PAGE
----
I rented a Toyota Prius for the pleasure of cruising the car pool lanes and parking free at meters, another perk available here in Los Angeles...But even if these new privileges put more fuel-efficient cars on the road, I'm afraid the net effect will be dirtier air and more gasoline consumption...In Virginia, where they've been allowed for years in the car pool lanes, the lanes have become so clogged that an advisory committee has repeatedly recommended their banishment. The same problem will occur in California, where some of the car pool lanes were congested even without hybrids....As traffic slows down, there will be more idling cars burning more gas and emitting more pollution, but politicians will be reluctant to offend hybrid owners by revoking their privilege.
Ok, Tierney's main argument here seems to be that by allowing hybrids into carpool lanes traffic will slow down and more pollution will be created. To address the latter part first, let's look at how hybrids work. Firstly, many hybrids, including the Prius he rented, are what are know as "parallel hybrids", meaning that the gas and electric systems can separately power the vehicle. In parallel hybrids like the Prius, the electric system runs the car during times when gas systems are least efficient, low speeds and idling, but then the gas system takes over the brunt of the work as the car reaches higher speeds in which the gas system is more efficient. When the gas system takes over it also recharges the electrical system, which is why you don't need to plug hybrids into an outlet at the end of the day. So even if people make the sudden switch from honkin' big SUV to hybrid and traffic is slow, which Tierney admits it already is, the hybrids will be at their peak efficiency while SUVs are at their peak inefficiency, so I don't see how this is going to result in a net gain in pollution.
As to the traffic argument, I don't see how this could be the case. Presumably we're talking about rush hour as the time when traffic gets clogged up, therefore most of the cars on the road are people commuting, so there shouldn't be any influx of new drivers because of this; the number of drivers will remain constant or decrease if more people carpool. That being the case, I can't see how opening up the HOV (high occupancy vehicle) lanes to more drivers slows traffic down. Certainly, it will slow down the pace of the HOV lane, but on the whole road efficiency is increased because more drivers are spread to more lanes. If traffic is already slow across the board, even in the carpool lanes, then what that tells me is that the roads simply don't have the capacity needed. Whatever incentive the the HOV lane represented to carpooling is largely negated because of this and any impact opening up the lanes to hybrids has seems to be minimal.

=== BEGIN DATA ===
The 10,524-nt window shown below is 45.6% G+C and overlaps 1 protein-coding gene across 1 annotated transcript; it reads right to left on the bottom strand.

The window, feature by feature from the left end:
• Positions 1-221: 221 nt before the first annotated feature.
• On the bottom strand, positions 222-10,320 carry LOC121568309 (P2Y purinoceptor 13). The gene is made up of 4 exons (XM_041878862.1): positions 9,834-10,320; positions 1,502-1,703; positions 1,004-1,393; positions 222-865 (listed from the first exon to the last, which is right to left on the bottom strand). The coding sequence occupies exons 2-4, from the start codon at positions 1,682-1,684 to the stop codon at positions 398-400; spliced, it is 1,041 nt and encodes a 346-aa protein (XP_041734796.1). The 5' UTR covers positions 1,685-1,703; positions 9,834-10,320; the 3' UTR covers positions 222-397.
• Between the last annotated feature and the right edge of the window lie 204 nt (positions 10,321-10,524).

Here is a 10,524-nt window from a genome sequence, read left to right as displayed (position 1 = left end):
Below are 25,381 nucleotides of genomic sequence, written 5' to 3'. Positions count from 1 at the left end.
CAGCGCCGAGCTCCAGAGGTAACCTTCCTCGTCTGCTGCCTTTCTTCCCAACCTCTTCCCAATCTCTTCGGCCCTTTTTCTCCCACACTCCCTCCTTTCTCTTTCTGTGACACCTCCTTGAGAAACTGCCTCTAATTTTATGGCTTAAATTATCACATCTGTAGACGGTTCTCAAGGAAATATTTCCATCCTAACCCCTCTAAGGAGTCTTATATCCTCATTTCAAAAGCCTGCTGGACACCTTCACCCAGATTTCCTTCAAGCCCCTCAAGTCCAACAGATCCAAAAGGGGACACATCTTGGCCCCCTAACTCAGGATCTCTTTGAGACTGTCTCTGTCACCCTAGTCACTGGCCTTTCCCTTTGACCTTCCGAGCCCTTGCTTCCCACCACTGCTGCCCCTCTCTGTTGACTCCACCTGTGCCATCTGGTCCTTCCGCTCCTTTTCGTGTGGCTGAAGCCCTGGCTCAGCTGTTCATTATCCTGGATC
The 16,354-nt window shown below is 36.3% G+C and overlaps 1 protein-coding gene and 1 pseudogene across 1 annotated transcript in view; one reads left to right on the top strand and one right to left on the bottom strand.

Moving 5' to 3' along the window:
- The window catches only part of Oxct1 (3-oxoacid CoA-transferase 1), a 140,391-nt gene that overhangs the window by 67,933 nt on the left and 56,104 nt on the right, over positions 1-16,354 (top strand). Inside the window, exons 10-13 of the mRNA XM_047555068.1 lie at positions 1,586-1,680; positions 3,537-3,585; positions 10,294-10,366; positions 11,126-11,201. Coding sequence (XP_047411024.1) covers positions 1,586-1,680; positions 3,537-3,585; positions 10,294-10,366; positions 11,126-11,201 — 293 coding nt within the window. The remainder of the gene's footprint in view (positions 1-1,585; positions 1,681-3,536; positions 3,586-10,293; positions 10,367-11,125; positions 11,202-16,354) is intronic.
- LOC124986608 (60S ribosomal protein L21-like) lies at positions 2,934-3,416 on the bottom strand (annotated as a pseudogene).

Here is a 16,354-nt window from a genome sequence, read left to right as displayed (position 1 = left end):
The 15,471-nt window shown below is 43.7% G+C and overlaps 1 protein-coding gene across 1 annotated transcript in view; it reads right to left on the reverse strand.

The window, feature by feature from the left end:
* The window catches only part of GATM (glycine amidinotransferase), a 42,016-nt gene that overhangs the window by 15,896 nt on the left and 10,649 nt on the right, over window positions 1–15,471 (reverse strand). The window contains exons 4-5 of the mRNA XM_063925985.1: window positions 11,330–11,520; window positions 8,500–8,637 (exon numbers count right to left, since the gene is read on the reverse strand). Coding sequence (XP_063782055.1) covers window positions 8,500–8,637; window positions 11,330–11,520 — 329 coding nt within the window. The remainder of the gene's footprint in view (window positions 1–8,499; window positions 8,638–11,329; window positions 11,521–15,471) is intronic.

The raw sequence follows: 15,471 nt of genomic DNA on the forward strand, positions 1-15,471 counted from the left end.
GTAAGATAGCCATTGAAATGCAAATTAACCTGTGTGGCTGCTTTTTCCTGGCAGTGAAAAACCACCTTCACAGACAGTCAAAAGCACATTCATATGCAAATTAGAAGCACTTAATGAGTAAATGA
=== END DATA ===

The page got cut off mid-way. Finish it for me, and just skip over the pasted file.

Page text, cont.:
With HOT lanes, everyone would come out ahead, drivers as well as environmentalists. As more drivers paid for a guaranteed speedy commute in the left lane, they would leave the regular lanes less clogged, so there would be fewer cars stuck in traffic jams, wasting gas and spewing fumes.
Again, the only two ways I can see to actually reduce traffice here are to increase the number of people carpooling and/or build a mass transit system that takes people off the road. Since it seems like HOV lanes were already busy enough already that they likely weren't serving as much of an incentive for people to carpool, opening them up shouldn't really impact that much. Tierney's solution, if I'm reading him right, would actually make things worse from his perspective. If the problem with allowing hybrids into the HOV lane is that it slows down the HOV lane, how is it going to help to allow single SUV drivers to buy their way into that lane also? If more cars moving over to the HOV lane "leave(s) the regular lanes less clogged", how is that different from what allowing hybrids into the HOV lanes in anything other than scope? And does he really think that toll booths don't cause traffic backups?
Instead of arbitrarily rewarding a few cars for having a certain kind of engine, set tolls for all vehicles according to their weight.
It seems to me that this is going to lead to a situation where reletively light sports cars with bigger engines reletive to their size, and which are generally not made with economy in mind, might be paying less than a larger car with a more efficient engine, but which weighs more. Now, I'm not an engineer, so I can't claim to know if that sort of thing would actually happen, so it's not a major point, but still. On the other hand, going by weight is indeed likely to produce mostly the incentive we want, which is for smaller, more efficient cars, and it's also probably a lot easier to administer than pricing by engine type or any other specific trait.
Ultimately, however, the problem remains that there are just too many cars on the road, and there *is* going to be an upper limit on the ratio of carpool cars to individual drivers. Once that limit is reached most cities with similar traffic problems, I'm intimitely familiar with Seattle's, you're not going to be able to simply build more roads to accomodate the increased traffic. American cities are loathe to admit it, because these projects are always more expensive than initially projected, take forever to get up and running, and cost a lot in upkeep, but mass transit is the only long term solution.
As I've long believed, everyone should be required to play Sim City for an extended period of time when they're growing up. Try making a city without public transit and have it continue to grow. Sim City would also help us prepare for alien attacks, which I will cover in a subsequent piece.
"Sole survivor/ witness to the crime/ I must act fast to cover up/ I think that there's still time."